With rates of skin cancer on the rise, people with eczema need to be prepared to self-screen for any trouble spots that flaring skin may make it hard to identify
Published On: Oct 5, 2020
Last Updated On: Aug 1, 2021
Eczema Awareness Month is the time when the eczema community must come together to shine a light on the burdens of this disease, fight for access to affordable, effective treatments and lobby for more eczema research funding.
And while COVID-19 has created uncertainty in nearly every aspect of our lives – including moving most activities indoors – it hasn’t stopped us from using the internet to seek new information and resources about this disease or connect with fellow eczema warriors at events like Virtual Expo.
At a time when face-to-face visits are not possible with legislators on Capitol Hill, NEA Advocacy Ambassadors are meeting with policymakers over Zoom, in the comfort of their own homes, thus making it easier than ever to share their experiences and advocate for more research funding and better access to treatments and care.
On Sept. 15, NEA Advocacy Ambassadors Amberly Sanden in California attended the 2020 American Academy of Dermatology Association (AADA)’s Virtual Legislative Conference and the Coalition of Skin Diseases Hill Day.
For Sanden, attending her first eczema advocacy event was nothing short of cathartic. “My favorite part was how I felt. I felt very empowered. This is very personal to me because I have had my own eczema journey, but I also have my baby brother (3 months old) who has even more severe flare-ups than mine,” she said.
“As a patient advocate, I felt very supported by the AADA dermatologists because I could tell how passionate they are about helping their patients with eczema and other skin issues,” Sanden continued.
“I also felt like my voice was being heard by the senators’ and representatives’ staff members because they listened to my story and my baby brother’s as well. And it was easy to attend virtually because you can save a lot of money and time by not having to buy a flight or spend multiple days out of town.”
One of the “asks” that Sanden focused on when meeting with legislative staff relates to the Safe Step Act. Step therapy, or fail first, is a health insurance protocol that requires patients to try and fail on one or more medications before approving coverage for the treatment originally prescribed by their physician.
The Safe Step Act helps safeguard patients from potentially harmful step therapy practices.
“This one is very important to me because I personally know how long and painful the process of step therapy can be! I was able to share my own story of my eczema and my little brother’s, which showed the senators’ and representatives’ staff how important is it for them to co-sponsor and support the Safe Step Act,” she said.
On Sept. 16 and 17, NEA Research Ambassador Amanda Lopez attended the Rally for Medical Research Hill Day online from her home in Texas. The main asks for this virtual event included raising awareness about the importance of eczema research and encouraging legislators to make funding for the National Institutes of Health a national priority.
As this was also Lopez’s first time advocating to legislators, she was diligent about planning ahead.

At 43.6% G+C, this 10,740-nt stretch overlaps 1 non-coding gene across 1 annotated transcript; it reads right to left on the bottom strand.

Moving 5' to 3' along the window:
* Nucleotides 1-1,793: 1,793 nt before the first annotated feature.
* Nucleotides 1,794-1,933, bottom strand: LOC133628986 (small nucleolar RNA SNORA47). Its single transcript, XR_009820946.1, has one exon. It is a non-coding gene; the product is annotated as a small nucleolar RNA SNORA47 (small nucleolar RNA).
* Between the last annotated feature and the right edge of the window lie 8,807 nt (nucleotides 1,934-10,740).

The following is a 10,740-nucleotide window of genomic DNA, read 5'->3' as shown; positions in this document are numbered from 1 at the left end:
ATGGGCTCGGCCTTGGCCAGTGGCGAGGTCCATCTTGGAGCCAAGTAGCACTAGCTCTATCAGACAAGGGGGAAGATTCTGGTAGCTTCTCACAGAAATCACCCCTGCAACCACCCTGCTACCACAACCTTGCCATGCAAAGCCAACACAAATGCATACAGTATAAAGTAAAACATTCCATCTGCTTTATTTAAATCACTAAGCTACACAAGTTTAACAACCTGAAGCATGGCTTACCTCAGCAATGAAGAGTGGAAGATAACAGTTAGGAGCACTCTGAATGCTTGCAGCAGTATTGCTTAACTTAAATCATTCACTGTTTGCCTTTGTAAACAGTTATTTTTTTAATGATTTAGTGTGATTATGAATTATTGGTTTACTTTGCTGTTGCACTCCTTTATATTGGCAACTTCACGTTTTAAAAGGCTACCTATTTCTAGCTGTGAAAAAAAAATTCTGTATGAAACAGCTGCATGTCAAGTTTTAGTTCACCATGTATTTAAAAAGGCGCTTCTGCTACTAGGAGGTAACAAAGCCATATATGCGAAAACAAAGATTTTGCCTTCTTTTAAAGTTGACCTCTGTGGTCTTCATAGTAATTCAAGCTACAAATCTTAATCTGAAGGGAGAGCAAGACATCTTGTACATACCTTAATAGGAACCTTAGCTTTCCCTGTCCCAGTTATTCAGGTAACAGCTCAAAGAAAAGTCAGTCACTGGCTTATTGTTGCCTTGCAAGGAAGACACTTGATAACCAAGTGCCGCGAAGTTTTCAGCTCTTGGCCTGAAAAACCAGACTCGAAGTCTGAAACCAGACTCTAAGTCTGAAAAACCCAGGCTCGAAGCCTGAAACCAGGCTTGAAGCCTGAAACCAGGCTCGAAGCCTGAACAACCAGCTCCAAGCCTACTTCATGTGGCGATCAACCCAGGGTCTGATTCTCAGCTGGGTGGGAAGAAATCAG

“It took me days just to prepare my viewing area and workspace. I made sure the lighting was right. I wanted each viewer to see me so that they would remember who I am and what I represent. Also, I had to be considerate of my dress and grooming, adjust the angle of my furniture and made sure there was no clutter on the walls. I wanted the viewer to focus on my message rather than being distracted by my décor,” she said.
Lopez admitted to feeling a bit intimidated at first. “Most members on the call consisted of doctors, scientists, lab researchers and then there was me — Amanda Lopez from Corpus Christie, Texas, who suffers from eczema. I regretted my soft and shaking tone as I uttered my introduction.
“But after that meeting was over, my conviction changed. What was I thinking? I should be proud to represent who I am. After all, I am the reason why these lab researchers, scientists and doctors have a job. My favorite part was discovering that we are all in this together — a collaborative team! In that moment, I knew it started a different kind of fire in me.
“Because of research funding from Congress, I am finally eligible to participate in a clinical study. I say ‘finally’ because most clinical trials for eczema were mostly focused on enrolling children and adolescents or only suited for those with moderate to severe eczema — not to mention the nonexistent clinical sites available in my vicinity,” Lopez said.
Some of the main takeaways from Sanden and Lopez’s experiences were the importance of speaking up and the need for the eczema community as a whole to fight for their rights as patients.
“As we know, eczema is a very individualized condition that ranges from mild to severe. Each form requires specific levels of management and care. Each warrior has their own unique experience to bring to the table,” Lopez said.
“Our community has been underserved for a very long time. I urge all the other members of the eczema community to step forward and let your voice be heard. We have suffered in silence for far too long.”
“If there are more patient advocates who are able to join, then we can get even more senators and representatives to support the Safe Step Act,” Sanden said. “It can have huge impacts on the quality of life we have. It can be the difference between dealing with a flare-up for months vs. getting treatment much faster.”
Photo courtesy of Michael Maceda Jr.